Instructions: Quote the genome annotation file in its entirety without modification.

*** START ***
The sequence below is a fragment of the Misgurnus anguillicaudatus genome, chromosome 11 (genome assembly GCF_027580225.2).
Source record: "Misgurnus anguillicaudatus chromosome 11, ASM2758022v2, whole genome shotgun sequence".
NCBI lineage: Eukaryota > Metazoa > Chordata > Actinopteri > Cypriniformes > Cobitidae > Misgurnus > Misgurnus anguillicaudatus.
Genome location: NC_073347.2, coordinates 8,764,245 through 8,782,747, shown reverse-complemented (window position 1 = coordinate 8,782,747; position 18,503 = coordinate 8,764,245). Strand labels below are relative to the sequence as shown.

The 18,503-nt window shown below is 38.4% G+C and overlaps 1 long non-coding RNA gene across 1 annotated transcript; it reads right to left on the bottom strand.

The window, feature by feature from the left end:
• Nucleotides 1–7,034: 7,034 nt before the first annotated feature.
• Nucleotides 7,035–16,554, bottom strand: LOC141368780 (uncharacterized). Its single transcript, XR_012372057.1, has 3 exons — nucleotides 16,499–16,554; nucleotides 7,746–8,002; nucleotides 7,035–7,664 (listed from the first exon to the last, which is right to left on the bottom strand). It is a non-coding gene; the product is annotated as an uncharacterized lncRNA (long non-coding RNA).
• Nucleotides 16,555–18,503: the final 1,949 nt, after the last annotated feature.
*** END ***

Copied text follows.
The sequence below is a fragment of the Misgurnus anguillicaudatus genome, chromosome 11 (genome assembly GCF_027580225.2).
Source record: "Misgurnus anguillicaudatus chromosome 11, ASM2758022v2, whole genome shotgun sequence".
NCBI lineage: Eukaryota > Metazoa > Chordata > Actinopteri > Cypriniformes > Cobitidae > Misgurnus > Misgurnus anguillicaudatus.
Genome location: NC_073347.2, coordinates 8,764,245 through 8,782,747, shown reverse-complemented (window position 1 = coordinate 8,782,747; position 18,503 = coordinate 8,764,245). Strand labels below are relative to the sequence as shown.

The 18,503-nt window shown below is 38.4% G+C and overlaps 1 long non-coding RNA gene across 1 annotated transcript; it reads right to left on the bottom strand.

The window, feature by feature from the left end:
• Nucleotides 1–7,034: 7,034 nt before the first annotated feature.
• Nucleotides 7,035–16,554, bottom strand: LOC141368780 (uncharacterized). Its single transcript, XR_012372057.1, has 3 exons — nucleotides 16,499–16,554; nucleotides 7,746–8,002; nucleotides 7,035–7,664 (listed from the first exon to the last, which is right to left on the bottom strand). It is a non-coding gene; the product is annotated as an uncharacterized lncRNA (long non-coding RNA).
• Nucleotides 16,555–18,503: the final 1,949 nt, after the last annotated feature.